______________________________________________________________

Which begs the inevitable questions.

WHY DIDN'T THE 37 STRONG, SOLELY DEDICATED, ELITE TEAM AT THE MET RELEASE THE E-FITS TO THE PUBLIC IN AUGUST 2011 BUT WAIT FULLY ANOTHER TWO YEARS TO RELEASE THEM IN OCTOBER 2013?

WHO KNOWS WHAT DASTARDLY 'CRIMES' THIS MAN MAY HAVE COMMITTED IN THOSE TWO YEARS THAT THE MET, DCI REDWOOD INCLUDED, HAD, AND WITHELD, HIS E-FIT FROM THE PUBLIC UNTIL OCTOBER 2013?

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ST "Correction"

Post by Jauna Loca on 30.12.13 14:18

Is this ST Correction a bit of an own goal? Doesn't it make liars The Mcs performance on CW? Paints SY in a less that honest light either in that rather than they being the first police
force to see these efits, it turns out they have been in the hands of the law for 4 years. Didn't the McCanns agree with Kirsty Young that the revelation
of these e-fits was so new, so unprecedented that "History is being made this night?" I thought that was hyperbole of the highest order then but now doubly so in that
we are expected to erase that performance and accept that two, possible three police forces had these from the parents in 2009. Makes all the CW wide eyed wonder a bit staged, IMO.
Can't imagine SY are too impressed with how duplicitious the correction makes them liook either.

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Re: Sunday Times apology

Post by mysterion on 30.12.13 14:25

37 strong team - who are they? where do they work? what is the reporting structure? which cases have they been taken off for this one? will it be kept on after this one is solved?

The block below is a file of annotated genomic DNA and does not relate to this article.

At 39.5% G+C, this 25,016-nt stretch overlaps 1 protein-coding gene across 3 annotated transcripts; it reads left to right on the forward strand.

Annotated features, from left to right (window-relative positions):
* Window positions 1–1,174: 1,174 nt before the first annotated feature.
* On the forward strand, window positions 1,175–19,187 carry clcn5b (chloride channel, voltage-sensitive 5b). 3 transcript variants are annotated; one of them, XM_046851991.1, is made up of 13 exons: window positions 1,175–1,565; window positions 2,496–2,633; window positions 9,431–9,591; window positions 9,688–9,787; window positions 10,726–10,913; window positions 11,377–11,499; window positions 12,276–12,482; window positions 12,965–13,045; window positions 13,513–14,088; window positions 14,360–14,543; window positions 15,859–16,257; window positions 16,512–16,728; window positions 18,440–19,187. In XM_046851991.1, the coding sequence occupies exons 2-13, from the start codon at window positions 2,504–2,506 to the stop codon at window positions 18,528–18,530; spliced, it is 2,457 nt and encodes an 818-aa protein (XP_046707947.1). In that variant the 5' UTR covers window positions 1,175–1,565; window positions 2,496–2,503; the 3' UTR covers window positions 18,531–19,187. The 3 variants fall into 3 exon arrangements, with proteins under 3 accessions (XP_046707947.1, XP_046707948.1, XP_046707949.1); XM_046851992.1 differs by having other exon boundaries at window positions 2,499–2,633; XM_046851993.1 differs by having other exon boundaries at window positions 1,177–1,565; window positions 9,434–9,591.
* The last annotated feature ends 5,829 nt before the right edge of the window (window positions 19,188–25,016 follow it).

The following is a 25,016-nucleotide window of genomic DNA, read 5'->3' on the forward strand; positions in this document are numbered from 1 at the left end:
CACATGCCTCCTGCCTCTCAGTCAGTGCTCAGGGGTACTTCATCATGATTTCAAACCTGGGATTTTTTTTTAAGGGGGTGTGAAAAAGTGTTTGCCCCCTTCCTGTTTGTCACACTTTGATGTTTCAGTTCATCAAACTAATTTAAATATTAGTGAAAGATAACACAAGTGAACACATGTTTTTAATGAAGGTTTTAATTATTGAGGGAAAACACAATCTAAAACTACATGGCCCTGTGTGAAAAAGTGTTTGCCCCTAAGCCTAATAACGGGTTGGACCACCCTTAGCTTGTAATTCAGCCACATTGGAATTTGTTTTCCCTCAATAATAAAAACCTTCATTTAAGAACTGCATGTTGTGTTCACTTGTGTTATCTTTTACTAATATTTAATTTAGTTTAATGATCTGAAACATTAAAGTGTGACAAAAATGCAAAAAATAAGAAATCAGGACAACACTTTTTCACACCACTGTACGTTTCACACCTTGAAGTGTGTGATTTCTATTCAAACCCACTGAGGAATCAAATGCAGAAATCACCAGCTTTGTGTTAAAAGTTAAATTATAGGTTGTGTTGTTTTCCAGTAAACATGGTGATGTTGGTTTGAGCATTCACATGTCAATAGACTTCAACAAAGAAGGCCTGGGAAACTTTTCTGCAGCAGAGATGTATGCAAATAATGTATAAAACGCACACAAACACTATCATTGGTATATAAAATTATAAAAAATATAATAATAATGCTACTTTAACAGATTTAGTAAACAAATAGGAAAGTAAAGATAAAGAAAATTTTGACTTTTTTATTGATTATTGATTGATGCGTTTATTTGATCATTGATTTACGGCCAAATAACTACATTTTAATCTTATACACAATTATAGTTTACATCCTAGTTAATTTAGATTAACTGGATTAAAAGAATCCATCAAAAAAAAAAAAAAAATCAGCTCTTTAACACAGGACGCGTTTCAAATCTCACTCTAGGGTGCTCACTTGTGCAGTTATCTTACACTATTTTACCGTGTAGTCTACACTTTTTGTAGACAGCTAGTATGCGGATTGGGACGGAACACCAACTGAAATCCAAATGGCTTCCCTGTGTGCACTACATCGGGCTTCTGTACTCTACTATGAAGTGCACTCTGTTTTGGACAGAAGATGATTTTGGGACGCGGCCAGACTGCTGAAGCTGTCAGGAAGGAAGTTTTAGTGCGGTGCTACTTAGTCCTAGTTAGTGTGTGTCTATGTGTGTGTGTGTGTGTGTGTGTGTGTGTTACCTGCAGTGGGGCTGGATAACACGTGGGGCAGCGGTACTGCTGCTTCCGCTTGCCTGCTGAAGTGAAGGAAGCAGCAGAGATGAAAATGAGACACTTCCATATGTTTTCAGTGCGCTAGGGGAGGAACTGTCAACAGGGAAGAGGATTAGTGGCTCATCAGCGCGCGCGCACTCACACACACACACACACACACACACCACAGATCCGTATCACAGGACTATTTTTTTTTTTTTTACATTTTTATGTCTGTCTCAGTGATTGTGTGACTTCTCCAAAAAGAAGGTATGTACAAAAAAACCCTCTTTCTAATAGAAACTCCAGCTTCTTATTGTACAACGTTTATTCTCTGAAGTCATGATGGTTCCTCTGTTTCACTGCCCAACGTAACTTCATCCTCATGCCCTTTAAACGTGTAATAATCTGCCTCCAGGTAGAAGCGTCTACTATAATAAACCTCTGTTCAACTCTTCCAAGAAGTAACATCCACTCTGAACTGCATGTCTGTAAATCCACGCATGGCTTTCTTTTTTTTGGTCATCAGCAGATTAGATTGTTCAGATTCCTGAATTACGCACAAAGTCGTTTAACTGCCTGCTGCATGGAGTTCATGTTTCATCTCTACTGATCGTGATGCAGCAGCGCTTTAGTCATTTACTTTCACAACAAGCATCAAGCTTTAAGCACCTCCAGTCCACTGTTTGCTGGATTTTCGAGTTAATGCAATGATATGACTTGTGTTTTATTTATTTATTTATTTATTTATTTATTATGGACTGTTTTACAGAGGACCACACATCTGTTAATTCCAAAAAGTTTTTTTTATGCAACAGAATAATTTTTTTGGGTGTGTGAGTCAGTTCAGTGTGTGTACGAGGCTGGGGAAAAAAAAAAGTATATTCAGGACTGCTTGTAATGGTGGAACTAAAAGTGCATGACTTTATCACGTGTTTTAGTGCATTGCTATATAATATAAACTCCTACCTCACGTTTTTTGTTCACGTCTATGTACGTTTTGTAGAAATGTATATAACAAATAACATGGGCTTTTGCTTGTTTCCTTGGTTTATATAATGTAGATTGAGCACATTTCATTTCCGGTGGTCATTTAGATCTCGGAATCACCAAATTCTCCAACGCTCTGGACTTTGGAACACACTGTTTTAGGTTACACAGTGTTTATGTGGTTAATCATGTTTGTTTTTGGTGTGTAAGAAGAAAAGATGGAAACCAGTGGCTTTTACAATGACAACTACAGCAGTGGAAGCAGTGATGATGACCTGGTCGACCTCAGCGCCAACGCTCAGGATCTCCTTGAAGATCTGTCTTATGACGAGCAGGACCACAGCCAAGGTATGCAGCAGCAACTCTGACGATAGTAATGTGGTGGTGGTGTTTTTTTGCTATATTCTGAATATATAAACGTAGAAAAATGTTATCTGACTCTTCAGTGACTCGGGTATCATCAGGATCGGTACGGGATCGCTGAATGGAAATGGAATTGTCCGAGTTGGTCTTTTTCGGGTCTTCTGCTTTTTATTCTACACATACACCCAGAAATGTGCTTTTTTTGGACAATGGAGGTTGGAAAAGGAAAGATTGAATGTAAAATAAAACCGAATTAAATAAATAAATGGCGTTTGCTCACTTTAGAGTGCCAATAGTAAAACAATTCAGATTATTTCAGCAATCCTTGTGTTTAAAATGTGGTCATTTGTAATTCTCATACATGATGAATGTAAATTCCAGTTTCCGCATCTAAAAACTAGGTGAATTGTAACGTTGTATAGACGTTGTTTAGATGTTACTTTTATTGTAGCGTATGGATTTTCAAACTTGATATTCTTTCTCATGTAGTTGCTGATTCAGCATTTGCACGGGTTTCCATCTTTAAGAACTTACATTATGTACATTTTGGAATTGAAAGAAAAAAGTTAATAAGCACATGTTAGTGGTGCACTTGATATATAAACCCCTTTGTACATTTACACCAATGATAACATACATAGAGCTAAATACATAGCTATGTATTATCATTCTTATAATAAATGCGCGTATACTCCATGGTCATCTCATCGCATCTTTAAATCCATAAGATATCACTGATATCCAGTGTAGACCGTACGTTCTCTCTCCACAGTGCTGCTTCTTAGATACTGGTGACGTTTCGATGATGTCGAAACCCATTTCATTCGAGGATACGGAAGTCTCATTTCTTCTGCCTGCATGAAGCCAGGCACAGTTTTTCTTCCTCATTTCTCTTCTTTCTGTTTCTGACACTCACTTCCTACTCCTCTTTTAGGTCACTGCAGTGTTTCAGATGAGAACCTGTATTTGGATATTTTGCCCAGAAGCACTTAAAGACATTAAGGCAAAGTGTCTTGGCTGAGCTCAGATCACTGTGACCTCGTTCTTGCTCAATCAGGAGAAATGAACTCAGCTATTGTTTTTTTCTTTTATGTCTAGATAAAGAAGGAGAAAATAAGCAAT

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Re: Sunday Times apology

Post by Miraflores on 30.12.13 14:27


"There is often a fundamental misunderstanding of defamation laws on internet forums
According to the letter of the law, you can't quote someone else who may have said something defamatory, or refer to something defamatory even though you don't specifically say what it is"

But I don't see how it alters the fact that the McCanns took/ are still taking action against Amiral in a Portuguese court but that our press choose not to publicise it. It is not quoting something defamatory - it's simply a matter of public record. It's a UK child who went missing and the parents are insistent that they want her name kept in the public. Why shouldn't we be told about how the McCanns choose to search, if that is what they are doing?

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Re: Sunday Times apology

Post by PeterMac on 30.12.13 14:34

@jeanmonroe wrote:
WHO KNOWS WHAT DASTARDLY 'CRIMES' THIS MAN MAY HAVE COMMITTED IN THOSE TWO YEARS THAT THE MET, DCI REDWOOD INCLUDED, HAD, AND WITHELD, HIS E-FIT FROM THE PUBLIC UNTIL OCTOBER 2013?

We do know only too well. The McCanns have said, publicly and often, that he is a predatory Paedo* * * * who is holding Madeleine in a Hellish Lair within 10 miles of PdL.
So the one year, two year, three year, delay, in fact any delay at all is incomprehensible - assuming you believe what they say, of course.

From the above it follows logically that Leicester, Scotland Yard and the PJ do NOT believe the McCanns protestations.
No one does.

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Re: Sunday Times apology

Post by Rasputin on 30.12.13 14:37

@mysterion wrote:37 strong team - who are they? where do they work? what is the reporting structure? which cases have they been taken off for this one? will it be kept on after this one is solved?
I just hope Mr Redwood is allowing them regular breaks away from their desks....I so worry about deep vein thrombosis with these guys !